Similarly, increasing expectations with respect to analytical requirements — such as the recently updated ICH guidelines for elemental impurity analysis — are also driving the need for more process understanding. Homogeneous catalysis involves the use of transition metals dissolved in the reaction mixture. It is essential that the concentration of metal in the isolated product be reduced below an acceptable limit. It is critical to both have a strategy for removing metals and an understanding of what conditions will impact their removal and provide an explanation of how and where the metal was removed and how the process is controlled. At Albemarle, we had the required analytical instrumentation (inductively coupled plasma with mass spectrometry) and methods in place before the regulation took effect, ensuring that our customers would be prepared for these changes.

During the phase I project, it is important to identify potential areas for optimization and improvement in the event the project moves through later development stages.

Expertise and Experience are Essential

When facing the increasing complexities of small molecule drug development, the best weapons are experience and expertise, not only in route design and organic synthesis, but in all phases of drug development, from R&D, to the kilo lab, to the pilot plant and commercial production.

At Albemarle in South Haven, MI, our scientists have on average 20 years experience in the pharmaceutical industry. The engagement and commitment of our experts is reflected in very low staff turnover. The chemists that start work on a phase I project will continue to support that project through all development phases, bringing their project-specific knowledge with them, ensuring the continued success of a program as it scales through process validation and enters commercialization.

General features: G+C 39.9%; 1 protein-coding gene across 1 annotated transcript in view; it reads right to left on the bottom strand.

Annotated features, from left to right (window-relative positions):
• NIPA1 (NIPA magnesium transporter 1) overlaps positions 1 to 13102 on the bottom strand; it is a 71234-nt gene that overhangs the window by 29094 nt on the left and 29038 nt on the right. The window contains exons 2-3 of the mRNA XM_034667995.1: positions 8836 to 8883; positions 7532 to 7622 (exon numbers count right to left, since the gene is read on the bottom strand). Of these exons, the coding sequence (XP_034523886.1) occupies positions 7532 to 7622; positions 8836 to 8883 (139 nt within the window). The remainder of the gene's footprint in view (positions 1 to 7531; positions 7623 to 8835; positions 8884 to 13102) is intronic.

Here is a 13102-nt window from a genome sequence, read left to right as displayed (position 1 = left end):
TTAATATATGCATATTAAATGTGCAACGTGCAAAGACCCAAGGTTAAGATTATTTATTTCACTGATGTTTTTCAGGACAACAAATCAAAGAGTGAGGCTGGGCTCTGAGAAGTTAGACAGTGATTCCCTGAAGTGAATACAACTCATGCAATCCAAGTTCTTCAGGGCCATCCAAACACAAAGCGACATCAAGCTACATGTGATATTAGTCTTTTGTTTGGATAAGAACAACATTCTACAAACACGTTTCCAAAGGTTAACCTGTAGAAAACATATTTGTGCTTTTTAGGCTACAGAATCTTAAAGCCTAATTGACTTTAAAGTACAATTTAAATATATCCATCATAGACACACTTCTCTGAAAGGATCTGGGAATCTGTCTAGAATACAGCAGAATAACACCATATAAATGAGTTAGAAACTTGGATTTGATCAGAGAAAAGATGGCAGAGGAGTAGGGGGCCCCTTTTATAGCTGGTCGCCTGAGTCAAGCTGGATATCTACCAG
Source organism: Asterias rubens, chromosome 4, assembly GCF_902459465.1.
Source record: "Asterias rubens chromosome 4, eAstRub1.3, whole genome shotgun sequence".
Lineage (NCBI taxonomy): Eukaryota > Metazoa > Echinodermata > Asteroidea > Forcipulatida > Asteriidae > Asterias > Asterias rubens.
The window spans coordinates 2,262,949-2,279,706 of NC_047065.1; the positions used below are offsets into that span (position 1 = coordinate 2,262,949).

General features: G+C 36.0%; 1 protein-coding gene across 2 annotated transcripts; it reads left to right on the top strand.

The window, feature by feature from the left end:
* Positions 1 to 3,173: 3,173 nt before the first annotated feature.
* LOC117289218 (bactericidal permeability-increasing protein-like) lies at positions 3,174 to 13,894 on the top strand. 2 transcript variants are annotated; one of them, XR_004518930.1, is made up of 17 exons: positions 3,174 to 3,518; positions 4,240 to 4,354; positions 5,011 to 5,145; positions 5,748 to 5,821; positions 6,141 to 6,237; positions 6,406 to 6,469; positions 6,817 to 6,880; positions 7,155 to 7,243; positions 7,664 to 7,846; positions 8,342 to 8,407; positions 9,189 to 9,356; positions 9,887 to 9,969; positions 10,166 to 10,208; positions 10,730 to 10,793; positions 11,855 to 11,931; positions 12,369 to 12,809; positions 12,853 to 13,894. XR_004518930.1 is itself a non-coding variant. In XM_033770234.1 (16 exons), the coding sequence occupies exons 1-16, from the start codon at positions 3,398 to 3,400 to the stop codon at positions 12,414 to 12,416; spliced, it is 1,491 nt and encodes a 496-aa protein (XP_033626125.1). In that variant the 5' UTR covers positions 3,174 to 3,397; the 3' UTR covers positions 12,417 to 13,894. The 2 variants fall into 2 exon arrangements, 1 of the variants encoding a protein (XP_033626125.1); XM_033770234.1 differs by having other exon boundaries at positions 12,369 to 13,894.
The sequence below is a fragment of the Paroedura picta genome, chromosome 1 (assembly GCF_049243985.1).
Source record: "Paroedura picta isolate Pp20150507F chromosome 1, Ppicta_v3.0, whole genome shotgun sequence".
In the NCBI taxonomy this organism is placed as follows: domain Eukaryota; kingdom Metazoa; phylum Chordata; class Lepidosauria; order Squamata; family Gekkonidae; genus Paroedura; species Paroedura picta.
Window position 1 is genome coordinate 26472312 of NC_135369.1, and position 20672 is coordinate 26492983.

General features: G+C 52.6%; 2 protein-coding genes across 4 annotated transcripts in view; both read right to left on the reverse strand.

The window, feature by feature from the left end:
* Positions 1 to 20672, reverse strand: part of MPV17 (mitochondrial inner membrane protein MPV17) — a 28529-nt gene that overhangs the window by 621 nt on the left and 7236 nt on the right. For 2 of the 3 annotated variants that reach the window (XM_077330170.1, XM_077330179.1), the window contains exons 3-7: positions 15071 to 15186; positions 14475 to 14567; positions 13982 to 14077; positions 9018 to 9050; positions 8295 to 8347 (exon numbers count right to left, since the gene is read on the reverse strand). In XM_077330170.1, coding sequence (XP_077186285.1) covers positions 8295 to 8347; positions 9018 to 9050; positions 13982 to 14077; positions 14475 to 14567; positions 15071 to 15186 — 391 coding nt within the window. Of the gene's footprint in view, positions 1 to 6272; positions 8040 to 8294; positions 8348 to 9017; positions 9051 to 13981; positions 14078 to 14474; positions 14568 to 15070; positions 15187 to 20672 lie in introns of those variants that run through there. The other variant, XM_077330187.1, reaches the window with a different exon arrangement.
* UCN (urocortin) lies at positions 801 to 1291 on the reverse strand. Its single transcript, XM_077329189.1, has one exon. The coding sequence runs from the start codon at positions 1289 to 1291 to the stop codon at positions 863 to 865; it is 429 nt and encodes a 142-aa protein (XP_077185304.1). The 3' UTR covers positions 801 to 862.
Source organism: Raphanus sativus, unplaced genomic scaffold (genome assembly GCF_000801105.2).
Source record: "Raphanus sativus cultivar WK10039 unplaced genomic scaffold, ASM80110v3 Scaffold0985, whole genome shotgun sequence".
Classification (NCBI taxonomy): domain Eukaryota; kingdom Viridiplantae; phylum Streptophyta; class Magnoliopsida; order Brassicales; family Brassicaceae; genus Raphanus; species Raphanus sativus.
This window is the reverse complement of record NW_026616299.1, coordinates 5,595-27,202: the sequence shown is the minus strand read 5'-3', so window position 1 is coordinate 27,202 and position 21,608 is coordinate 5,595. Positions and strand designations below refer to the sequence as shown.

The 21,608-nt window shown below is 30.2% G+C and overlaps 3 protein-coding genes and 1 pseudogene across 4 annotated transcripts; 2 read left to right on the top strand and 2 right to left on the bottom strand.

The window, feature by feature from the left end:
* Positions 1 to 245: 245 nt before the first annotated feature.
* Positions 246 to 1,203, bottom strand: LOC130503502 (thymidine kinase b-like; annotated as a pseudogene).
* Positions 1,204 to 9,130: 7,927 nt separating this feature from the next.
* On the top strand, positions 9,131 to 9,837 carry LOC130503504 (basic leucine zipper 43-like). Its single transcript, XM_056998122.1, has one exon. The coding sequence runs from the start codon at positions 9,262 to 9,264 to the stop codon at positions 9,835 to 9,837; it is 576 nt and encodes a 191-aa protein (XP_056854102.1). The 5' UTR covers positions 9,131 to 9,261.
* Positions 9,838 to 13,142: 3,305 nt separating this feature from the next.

Keeping Scale-up in Mind

Since the goal of any new early-phase development project is commercialization of the drug candidate, it is essential to develop synthetic routes and processes with scale-up in mind when the work begins. As a result of the extensive manufacturing experience within the process R&D group, we have a strong track record in accomplishing this goal. Bringing process engineers into the discussion early on with continuing collaboration throughout the entire development cycle helps ensure a smooth tech transfer to the plant.

Understanding the impact of longer reaction times is also important. Unit operations typically take much longer to complete on a larger scale. In preparation for process scale-up, it is thus necessary to understand the impact of the extended cycle times on product quality. A laboratory reaction may provide a good yield and acceptable quality when the process time is limited and the workup is performed immediately following the reaction. However, the longer cycle times in the plant may lead to unexpected product decomposition, reducing the yield and potentially generating product that fails to meet the critical quality attributes. At Albemarle FCS, we routinely perform stress studies and evaluate reaction mixtures using HPLC weight percent assays. This approach is invaluable, because degradation products may not always be observed via HPLC impurity profiles alone. Understanding an unstable reaction mixture makes it possible to develop an alternate process or identify appropriate engineering controls for the process at plant scale in advance. 

Longer-term Focus

Having a longer-term focus is as important as keeping scale-up in mind from the start. It is possible to develop a route and produce a phase I batch without any other considerations. However, that approach does not provide the greatest benefit to the customer. During the phase I project, it is important to identify potential areas for optimization and improvement in the event the project progresses to later stages of development.